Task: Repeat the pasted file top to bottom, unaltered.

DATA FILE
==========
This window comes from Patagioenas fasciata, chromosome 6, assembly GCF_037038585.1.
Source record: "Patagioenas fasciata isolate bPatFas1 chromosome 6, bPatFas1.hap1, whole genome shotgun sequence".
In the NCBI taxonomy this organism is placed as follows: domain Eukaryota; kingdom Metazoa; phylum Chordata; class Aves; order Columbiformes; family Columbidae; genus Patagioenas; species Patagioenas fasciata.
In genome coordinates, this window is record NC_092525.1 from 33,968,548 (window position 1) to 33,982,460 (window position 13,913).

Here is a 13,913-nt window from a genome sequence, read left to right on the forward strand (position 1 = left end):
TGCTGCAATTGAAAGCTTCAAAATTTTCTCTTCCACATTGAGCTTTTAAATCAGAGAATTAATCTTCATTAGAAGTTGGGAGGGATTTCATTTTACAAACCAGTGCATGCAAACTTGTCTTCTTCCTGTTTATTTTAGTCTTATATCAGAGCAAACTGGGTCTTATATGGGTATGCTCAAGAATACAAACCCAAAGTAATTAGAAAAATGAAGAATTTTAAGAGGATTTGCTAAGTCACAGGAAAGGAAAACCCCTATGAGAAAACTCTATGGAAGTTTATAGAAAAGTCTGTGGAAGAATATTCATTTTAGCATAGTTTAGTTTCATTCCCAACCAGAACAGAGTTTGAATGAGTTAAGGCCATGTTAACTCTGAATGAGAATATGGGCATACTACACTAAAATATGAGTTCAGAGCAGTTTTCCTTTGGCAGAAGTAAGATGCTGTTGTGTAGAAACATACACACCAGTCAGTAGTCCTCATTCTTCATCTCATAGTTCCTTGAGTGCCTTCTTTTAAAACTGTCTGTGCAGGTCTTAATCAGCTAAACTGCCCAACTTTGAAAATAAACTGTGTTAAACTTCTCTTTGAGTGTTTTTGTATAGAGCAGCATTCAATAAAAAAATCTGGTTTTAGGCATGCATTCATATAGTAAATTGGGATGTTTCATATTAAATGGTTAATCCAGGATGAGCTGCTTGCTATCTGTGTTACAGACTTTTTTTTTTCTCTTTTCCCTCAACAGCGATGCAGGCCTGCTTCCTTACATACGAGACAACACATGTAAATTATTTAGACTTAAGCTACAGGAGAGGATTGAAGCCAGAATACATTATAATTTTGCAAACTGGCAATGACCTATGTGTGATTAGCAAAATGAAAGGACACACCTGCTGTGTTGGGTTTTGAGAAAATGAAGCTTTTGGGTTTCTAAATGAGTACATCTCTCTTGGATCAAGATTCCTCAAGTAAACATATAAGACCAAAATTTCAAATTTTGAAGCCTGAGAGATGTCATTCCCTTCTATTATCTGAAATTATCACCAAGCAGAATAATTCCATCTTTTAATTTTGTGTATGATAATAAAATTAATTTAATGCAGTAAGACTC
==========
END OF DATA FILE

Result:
This window comes from Patagioenas fasciata, chromosome 6, assembly GCF_037038585.1.
Source record: "Patagioenas fasciata isolate bPatFas1 chromosome 6, bPatFas1.hap1, whole genome shotgun sequence".
In the NCBI taxonomy this organism is placed as follows: domain Eukaryota; kingdom Metazoa; phylum Chordata; class Aves; order Columbiformes; family Columbidae; genus Patagioenas; species Patagioenas fasciata.
In genome coordinates, this window is record NC_092525.1 from 33,968,548 (window position 1) to 33,982,460 (window position 13,913).

Here is a 13,913-nt window from a genome sequence, read left to right on the forward strand (position 1 = left end):
TGCTGCAATTGAAAGCTTCAAAATTTTCTCTTCCACATTGAGCTTTTAAATCAGAGAATTAATCTTCATTAGAAGTTGGGAGGGATTTCATTTTACAAACCAGTGCATGCAAACTTGTCTTCTTCCTGTTTATTTTAGTCTTATATCAGAGCAAACTGGGTCTTATATGGGTATGCTCAAGAATACAAACCCAAAGTAATTAGAAAAATGAAGAATTTTAAGAGGATTTGCTAAGTCACAGGAAAGGAAAACCCCTATGAGAAAACTCTATGGAAGTTTATAGAAAAGTCTGTGGAAGAATATTCATTTTAGCATAGTTTAGTTTCATTCCCAACCAGAACAGAGTTTGAATGAGTTAAGGCCATGTTAACTCTGAATGAGAATATGGGCATACTACACTAAAATATGAGTTCAGAGCAGTTTTCCTTTGGCAGAAGTAAGATGCTGTTGTGTAGAAACATACACACCAGTCAGTAGTCCTCATTCTTCATCTCATAGTTCCTTGAGTGCCTTCTTTTAAAACTGTCTGTGCAGGTCTTAATCAGCTAAACTGCCCAACTTTGAAAATAAACTGTGTTAAACTTCTCTTTGAGTGTTTTTGTATAGAGCAGCATTCAATAAAAAAATCTGGTTTTAGGCATGCATTCATATAGTAAATTGGGATGTTTCATATTAAATGGTTAATCCAGGATGAGCTGCTTGCTATCTGTGTTACAGACTTTTTTTTTTCTCTTTTCCCTCAACAGCGATGCAGGCCTGCTTCCTTACATACGAGACAACACATGTAAATTATTTAGACTTAAGCTACAGGAGAGGATTGAAGCCAGAATACATTATAATTTTGCAAACTGGCAATGACCTATGTGTGATTAGCAAAATGAAAGGACACACCTGCTGTGTTGGGTTTTGAGAAAATGAAGCTTTTGGGTTTCTAAATGAGTACATCTCTCTTGGATCAAGATTCCTCAAGTAAACATATAAGACCAAAATTTCAAATTTTGAAGCCTGAGAGATGTCATTCCCTTCTATTATCTGAAATTATCACCAAGCAGAATAATTCCATCTTTTAATTTTGTGTATGATAATAAAATTAATTTAATGCAGTAAGACTC